I've read many articles on this subject (most notably one from Pfitzinger in Running Times) and have disussed the issue with a few coaches and competetive distance runners. It was been a long held belief that long runs should be done at 65 - 80% of maxHR pace to efficiently stimulate aerobic development with minimal stress on the body.
However, some of you may have noticed that Khannouchi, one of the greatest marathoners who has ever lived, doen't seem to follow this mantra. He runs much of his long run at close to marathon pace and even finishes them off at much faster than marathon pace. This seems to fly in the face of conventional training regimens.
I had intended on going a little more in depth into this subject, but as I did a little research to get my facts straight, I came across a nice article that does a really nice job explaining the concept of the faster long run. To continue would become nothing short of plagarism on my part.
The only additions I'll make is to always keep in mind what the focus of your workout is. For most triathletes, a 20 mile run with 10 of it a MP will be counter productive, much like a Khannouchi long run would be for us mere mortals. They're often too stressfull and require too much recovery time. However, a 14 miler with the last 4 at MP might be realistic. However, you might be running that in place of an 18 mile easy run. Based on your level of fitness and you racing goals, you will need to determine for yourself which is more important for you on a given weekend and what you think your body is going to respond to more at the time.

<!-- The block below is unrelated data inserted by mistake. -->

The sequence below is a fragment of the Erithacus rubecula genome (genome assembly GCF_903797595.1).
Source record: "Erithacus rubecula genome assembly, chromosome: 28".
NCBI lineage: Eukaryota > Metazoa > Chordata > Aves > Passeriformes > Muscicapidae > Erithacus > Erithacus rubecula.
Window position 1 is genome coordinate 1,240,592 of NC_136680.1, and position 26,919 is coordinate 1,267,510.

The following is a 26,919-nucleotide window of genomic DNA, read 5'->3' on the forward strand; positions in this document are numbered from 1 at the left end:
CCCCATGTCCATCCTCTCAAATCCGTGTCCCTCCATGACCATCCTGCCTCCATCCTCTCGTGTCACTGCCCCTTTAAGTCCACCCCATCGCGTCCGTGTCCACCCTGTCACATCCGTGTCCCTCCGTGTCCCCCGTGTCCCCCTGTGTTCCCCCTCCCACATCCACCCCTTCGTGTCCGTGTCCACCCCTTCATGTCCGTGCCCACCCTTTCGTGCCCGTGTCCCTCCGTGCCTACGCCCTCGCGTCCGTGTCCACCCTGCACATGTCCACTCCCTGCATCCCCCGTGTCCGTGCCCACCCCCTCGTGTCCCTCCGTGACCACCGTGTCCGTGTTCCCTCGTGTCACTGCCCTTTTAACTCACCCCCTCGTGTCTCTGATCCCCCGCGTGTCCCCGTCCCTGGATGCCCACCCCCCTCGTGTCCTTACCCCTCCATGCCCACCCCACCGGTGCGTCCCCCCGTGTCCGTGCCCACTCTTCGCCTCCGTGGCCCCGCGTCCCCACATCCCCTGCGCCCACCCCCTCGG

Much like The Zatopek Paradox where I suggested examining phenoms of the past but to use caution when looking into their training, I aslo suggest the same when looking at today's top elites. Many of the same concepts the elites use do apply to us, but rarely in the quantities, proportions, or speeds. It's not as simple as just evenly scaling down one of their programs. In my opinion, certain foundations need to be established in newer runners before moving on to more advanced workouts, though there is nothing wrong with a little experimentation.
Anyway, check out the link and hopefully we can open a training discussion on the subject.
Constructive comments are always welcome. ; ^ )
Being a dick isn't! >= (
-----------------------------Baron Von Speedypants
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